• Compliance
  • Personal and professional development
  • Leadership development
  • Onboarding
  • Solutions for the sales team
  • Solutions for external customers
  • Technical skills and CPD
  • Certifications
  • Future skills planning

Expand your network and build a consensus on the general direction you are taking. Muster the confidence to articulate your plans to the business, present and ask for resources. Be certain to demonstrate both how it will speed up the achievement of the corporate strategy and why it will be operationally efficient and effective.

Making the change

Strategy is easy – doing it is the hard part. Many well-considered strategies fail due to poor execution, so be prepared to take a diligent and selfish approach, otherwise all your exertion in the planning phase will be wasted. There are a number of steps to take to be prepared to get it right from the start:

  • Build a team around you. They need to share the responsibility for the execution of the plan.
  • Set high-level goals for the year and detailed goals for the quarter; make sure they are explicit and relevant.
  • Review your progress weekly and formally, by diligently and single-mindedly finding time to identify issues that are getting in the way and resolving them quickly.
  • Help yourself by finding a friendly and agnostic learning solutions provider to help you with your thinking. The best will offer support and advice and will want you to succeed.

Think about the company you keep

Keep building your network across and beyond your organisation. Include members of this network in your requests for support and updates on your progress. Measure your progress and make sure it is visible, as you will need your newfound marketing skills when you begin the promotion of your services internally and externally.

Of course, it is key to work with partners you trust – learning services partners who you can rely on to consult but also innovate over and beyond the ordinary or expected. The learning game has moved on in the last few years, so corporate organisations need innovative, inspirational and agnostic partners who can advise, implement and execute.

Just do it

Build your first service and get it out there. Whether its sales product training, onboarding or a data-driven compliance solution, pick something, build it well and promote the hell out of it. Then build on this experience. The approach must be: eat, sleep, build, repeat.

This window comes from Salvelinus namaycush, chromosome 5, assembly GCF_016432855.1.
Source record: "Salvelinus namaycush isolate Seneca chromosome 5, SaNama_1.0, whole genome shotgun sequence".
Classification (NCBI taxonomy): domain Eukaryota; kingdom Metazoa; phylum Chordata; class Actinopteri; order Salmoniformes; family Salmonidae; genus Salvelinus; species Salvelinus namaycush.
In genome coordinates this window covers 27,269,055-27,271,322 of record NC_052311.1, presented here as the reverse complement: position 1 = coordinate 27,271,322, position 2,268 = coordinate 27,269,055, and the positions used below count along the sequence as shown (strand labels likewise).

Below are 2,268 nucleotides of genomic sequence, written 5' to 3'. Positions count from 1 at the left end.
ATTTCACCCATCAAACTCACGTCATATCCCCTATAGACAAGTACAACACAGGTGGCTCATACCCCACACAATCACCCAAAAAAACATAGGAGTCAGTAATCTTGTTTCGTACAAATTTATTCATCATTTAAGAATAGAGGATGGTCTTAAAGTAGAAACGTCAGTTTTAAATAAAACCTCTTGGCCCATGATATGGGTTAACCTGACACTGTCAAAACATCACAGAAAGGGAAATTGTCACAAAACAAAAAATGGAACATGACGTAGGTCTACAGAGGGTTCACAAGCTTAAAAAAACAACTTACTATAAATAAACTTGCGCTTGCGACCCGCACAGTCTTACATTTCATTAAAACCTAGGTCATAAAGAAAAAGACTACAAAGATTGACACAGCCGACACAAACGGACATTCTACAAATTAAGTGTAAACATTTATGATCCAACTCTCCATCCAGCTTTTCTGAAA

Demonstrate the virtuous circle of learning

It is essential for business leaders to know that their work is effective in ROI terms. A real weakness in L&D can be proving the case for investment to financial directors and CEOs. Proving the value through tools and key data points, as well as the intangible and tangible benefits of a more engaged culture should be at the forefront of your mind.

By creating the virtuous circle of learning, you will not only get greater interest and attention from corporate leaders, but also the proportionate share of budget that L&D deserves.

Watch what they do, not what they say

Essentially, the c-suite wants to know that you are aligned to the strategy, adding significant value, running your function as if it’s your own business and with the ability to prove value. Think about managing the P&L, marketing, employee engagement, negotiating with suppliers, networking, promotion, strategy execution, and measurement. Be what your business needs – the builder of contemporary, high impact, engaging, unforgettable, efficient learning services across your entire organisation.

Oh, and it helps to work with a great learning services partner of course!

Interested in this topic? Read The role of L&D: aligning business objectives with learner needs.